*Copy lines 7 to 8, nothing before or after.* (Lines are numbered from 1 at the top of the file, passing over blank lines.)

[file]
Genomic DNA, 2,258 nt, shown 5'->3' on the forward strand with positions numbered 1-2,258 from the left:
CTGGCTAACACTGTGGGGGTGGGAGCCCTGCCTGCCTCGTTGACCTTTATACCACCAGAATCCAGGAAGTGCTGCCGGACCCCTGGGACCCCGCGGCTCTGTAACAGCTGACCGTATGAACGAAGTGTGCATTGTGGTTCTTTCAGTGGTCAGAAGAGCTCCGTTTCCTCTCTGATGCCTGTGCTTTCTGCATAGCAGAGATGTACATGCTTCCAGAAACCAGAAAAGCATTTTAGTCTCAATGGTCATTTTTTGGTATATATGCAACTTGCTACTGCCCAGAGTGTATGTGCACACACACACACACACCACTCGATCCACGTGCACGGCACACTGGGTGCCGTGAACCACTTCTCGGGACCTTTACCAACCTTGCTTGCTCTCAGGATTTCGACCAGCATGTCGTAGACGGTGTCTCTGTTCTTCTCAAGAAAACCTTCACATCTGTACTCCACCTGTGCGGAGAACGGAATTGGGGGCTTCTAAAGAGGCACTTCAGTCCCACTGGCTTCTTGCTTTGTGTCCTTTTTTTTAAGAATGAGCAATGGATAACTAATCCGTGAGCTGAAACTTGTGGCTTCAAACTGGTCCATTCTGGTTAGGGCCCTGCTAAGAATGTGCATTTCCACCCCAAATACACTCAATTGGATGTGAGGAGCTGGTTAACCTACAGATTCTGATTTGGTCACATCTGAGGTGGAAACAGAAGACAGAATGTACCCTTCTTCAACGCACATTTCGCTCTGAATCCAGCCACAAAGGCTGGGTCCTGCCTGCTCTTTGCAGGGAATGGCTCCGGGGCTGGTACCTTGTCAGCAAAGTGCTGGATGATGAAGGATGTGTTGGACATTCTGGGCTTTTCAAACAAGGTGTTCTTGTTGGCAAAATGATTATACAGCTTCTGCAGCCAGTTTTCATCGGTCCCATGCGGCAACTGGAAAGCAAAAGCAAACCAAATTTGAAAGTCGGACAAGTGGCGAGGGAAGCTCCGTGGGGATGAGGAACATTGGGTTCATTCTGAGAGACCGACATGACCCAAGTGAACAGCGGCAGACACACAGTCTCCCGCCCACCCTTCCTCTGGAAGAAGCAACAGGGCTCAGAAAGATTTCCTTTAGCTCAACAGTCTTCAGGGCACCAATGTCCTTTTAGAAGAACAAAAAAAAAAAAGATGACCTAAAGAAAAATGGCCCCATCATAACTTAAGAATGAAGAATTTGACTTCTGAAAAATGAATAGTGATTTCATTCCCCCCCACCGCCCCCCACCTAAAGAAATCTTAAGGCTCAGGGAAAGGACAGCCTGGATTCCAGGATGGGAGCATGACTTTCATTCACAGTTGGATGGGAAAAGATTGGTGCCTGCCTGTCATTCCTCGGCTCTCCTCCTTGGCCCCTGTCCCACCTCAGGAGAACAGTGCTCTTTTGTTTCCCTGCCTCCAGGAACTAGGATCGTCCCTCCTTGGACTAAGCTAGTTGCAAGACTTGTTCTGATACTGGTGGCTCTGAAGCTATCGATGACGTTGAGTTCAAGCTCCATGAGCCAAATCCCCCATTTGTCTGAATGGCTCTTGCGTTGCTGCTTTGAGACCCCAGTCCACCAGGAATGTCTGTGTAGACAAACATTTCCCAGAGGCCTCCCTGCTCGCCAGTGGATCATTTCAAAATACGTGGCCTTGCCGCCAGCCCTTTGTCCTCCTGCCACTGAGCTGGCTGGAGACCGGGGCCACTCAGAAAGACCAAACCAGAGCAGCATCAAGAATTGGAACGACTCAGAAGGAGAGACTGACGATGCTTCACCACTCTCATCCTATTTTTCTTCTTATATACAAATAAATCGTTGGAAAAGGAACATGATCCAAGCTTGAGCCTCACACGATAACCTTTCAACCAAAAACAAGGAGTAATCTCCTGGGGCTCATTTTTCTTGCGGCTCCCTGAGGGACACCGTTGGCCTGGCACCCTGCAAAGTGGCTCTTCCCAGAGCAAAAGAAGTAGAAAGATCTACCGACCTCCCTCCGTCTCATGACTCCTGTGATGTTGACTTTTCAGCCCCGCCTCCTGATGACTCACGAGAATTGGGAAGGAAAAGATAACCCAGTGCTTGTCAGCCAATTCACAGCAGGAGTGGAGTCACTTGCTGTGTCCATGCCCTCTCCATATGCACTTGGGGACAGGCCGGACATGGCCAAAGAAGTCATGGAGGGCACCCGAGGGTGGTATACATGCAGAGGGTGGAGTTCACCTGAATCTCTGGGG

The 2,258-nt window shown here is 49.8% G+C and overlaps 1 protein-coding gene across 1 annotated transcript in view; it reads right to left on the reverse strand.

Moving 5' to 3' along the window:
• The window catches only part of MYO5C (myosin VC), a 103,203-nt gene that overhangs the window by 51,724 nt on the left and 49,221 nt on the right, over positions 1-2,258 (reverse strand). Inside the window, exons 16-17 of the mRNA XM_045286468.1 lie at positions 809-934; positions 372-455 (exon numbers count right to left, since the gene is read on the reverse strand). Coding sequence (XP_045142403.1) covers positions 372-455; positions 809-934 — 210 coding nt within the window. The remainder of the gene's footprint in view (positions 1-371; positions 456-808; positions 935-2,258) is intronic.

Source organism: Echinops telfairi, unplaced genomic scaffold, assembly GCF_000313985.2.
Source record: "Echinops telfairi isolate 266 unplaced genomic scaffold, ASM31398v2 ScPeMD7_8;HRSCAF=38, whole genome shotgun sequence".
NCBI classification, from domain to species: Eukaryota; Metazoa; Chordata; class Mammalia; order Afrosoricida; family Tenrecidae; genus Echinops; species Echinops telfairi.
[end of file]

Source record: "Echinops telfairi isolate 266 unplaced genomic scaffold, ASM31398v2 ScPeMD7_8;HRSCAF=38, whole genome shotgun sequence".
NCBI classification, from domain to species: Eukaryota; Metazoa; Chordata; class Mammalia; order Afrosoricida; family Tenrecidae; genus Echinops; species Echinops telfairi.